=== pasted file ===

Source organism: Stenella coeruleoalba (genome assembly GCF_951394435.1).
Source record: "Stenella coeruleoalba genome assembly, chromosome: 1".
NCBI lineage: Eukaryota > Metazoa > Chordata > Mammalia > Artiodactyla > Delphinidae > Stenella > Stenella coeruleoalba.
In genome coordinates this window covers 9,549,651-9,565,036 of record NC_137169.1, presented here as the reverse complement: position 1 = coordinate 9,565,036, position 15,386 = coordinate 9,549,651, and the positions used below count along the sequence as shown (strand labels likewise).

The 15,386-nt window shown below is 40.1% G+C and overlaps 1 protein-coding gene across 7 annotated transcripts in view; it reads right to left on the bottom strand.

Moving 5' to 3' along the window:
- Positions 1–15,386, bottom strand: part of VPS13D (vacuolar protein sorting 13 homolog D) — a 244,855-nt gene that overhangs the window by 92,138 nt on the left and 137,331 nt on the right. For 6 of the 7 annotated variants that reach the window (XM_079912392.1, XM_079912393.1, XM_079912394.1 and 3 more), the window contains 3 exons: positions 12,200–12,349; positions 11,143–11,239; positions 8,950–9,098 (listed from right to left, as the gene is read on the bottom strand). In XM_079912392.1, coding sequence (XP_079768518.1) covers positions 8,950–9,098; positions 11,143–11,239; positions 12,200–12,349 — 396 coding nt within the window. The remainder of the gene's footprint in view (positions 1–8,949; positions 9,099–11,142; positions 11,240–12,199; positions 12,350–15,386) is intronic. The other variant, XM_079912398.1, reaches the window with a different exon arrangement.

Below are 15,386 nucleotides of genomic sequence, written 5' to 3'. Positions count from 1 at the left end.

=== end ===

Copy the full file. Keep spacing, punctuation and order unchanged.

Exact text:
Source organism: Stenella coeruleoalba (genome assembly GCF_951394435.1).
Source record: "Stenella coeruleoalba genome assembly, chromosome: 1".
NCBI lineage: Eukaryota > Metazoa > Chordata > Mammalia > Artiodactyla > Delphinidae > Stenella > Stenella coeruleoalba.
In genome coordinates this window covers 9,549,651-9,565,036 of record NC_137169.1, presented here as the reverse complement: position 1 = coordinate 9,565,036, position 15,386 = coordinate 9,549,651, and the positions used below count along the sequence as shown (strand labels likewise).

The 15,386-nt window shown below is 40.1% G+C and overlaps 1 protein-coding gene across 7 annotated transcripts in view; it reads right to left on the bottom strand.

Moving 5' to 3' along the window:
- Positions 1–15,386, bottom strand: part of VPS13D (vacuolar protein sorting 13 homolog D) — a 244,855-nt gene that overhangs the window by 92,138 nt on the left and 137,331 nt on the right. For 6 of the 7 annotated variants that reach the window (XM_079912392.1, XM_079912393.1, XM_079912394.1 and 3 more), the window contains 3 exons: positions 12,200–12,349; positions 11,143–11,239; positions 8,950–9,098 (listed from right to left, as the gene is read on the bottom strand). In XM_079912392.1, coding sequence (XP_079768518.1) covers positions 8,950–9,098; positions 11,143–11,239; positions 12,200–12,349 — 396 coding nt within the window. The remainder of the gene's footprint in view (positions 1–8,949; positions 9,099–11,142; positions 11,240–12,199; positions 12,350–15,386) is intronic. The other variant, XM_079912398.1, reaches the window with a different exon arrangement.

Below are 15,386 nucleotides of genomic sequence, written 5' to 3'. Positions count from 1 at the left end.